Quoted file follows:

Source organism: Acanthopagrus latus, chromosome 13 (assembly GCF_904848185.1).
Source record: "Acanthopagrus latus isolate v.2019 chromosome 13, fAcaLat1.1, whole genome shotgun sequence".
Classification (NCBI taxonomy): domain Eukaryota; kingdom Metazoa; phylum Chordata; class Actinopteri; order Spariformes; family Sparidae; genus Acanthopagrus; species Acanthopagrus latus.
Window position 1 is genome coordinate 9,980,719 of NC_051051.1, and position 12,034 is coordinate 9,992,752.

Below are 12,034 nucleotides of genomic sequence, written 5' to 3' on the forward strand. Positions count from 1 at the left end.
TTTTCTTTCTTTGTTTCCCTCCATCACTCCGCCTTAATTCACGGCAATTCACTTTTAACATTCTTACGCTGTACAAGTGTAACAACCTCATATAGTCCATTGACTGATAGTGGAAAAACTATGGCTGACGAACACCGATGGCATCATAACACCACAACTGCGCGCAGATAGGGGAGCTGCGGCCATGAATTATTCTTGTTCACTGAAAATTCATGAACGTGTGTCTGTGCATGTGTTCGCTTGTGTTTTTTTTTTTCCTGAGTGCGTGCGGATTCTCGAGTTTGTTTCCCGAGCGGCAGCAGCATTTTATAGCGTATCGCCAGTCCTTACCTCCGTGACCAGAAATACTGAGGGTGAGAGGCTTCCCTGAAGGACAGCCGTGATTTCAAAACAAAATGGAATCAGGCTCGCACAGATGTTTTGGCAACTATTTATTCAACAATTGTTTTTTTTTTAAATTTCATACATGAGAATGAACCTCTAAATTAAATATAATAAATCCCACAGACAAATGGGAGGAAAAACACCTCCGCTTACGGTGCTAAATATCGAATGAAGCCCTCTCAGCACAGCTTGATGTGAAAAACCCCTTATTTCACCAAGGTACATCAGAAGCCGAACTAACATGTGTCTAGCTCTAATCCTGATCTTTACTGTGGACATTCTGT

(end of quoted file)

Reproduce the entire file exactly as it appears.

Source organism: Acanthopagrus latus, chromosome 13 (assembly GCF_904848185.1).
Source record: "Acanthopagrus latus isolate v.2019 chromosome 13, fAcaLat1.1, whole genome shotgun sequence".
Classification (NCBI taxonomy): domain Eukaryota; kingdom Metazoa; phylum Chordata; class Actinopteri; order Spariformes; family Sparidae; genus Acanthopagrus; species Acanthopagrus latus.
Window position 1 is genome coordinate 9,980,719 of NC_051051.1, and position 12,034 is coordinate 9,992,752.

Below are 12,034 nucleotides of genomic sequence, written 5' to 3' on the forward strand. Positions count from 1 at the left end.
TTTTCTTTCTTTGTTTCCCTCCATCACTCCGCCTTAATTCACGGCAATTCACTTTTAACATTCTTACGCTGTACAAGTGTAACAACCTCATATAGTCCATTGACTGATAGTGGAAAAACTATGGCTGACGAACACCGATGGCATCATAACACCACAACTGCGCGCAGATAGGGGAGCTGCGGCCATGAATTATTCTTGTTCACTGAAAATTCATGAACGTGTGTCTGTGCATGTGTTCGCTTGTGTTTTTTTTTTTCCTGAGTGCGTGCGGATTCTCGAGTTTGTTTCCCGAGCGGCAGCAGCATTTTATAGCGTATCGCCAGTCCTTACCTCCGTGACCAGAAATACTGAGGGTGAGAGGCTTCCCTGAAGGACAGCCGTGATTTCAAAACAAAATGGAATCAGGCTCGCACAGATGTTTTGGCAACTATTTATTCAACAATTGTTTTTTTTTTAAATTTCATACATGAGAATGAACCTCTAAATTAAATATAATAAATCCCACAGACAAATGGGAGGAAAAACACCTCCGCTTACGGTGCTAAATATCGAATGAAGCCCTCTCAGCACAGCTTGATGTGAAAAACCCCTTATTTCACCAAGGTACATCAGAAGCCGAACTAACATGTGTCTAGCTCTAATCCTGATCTTTACTGTGGACATTCTGT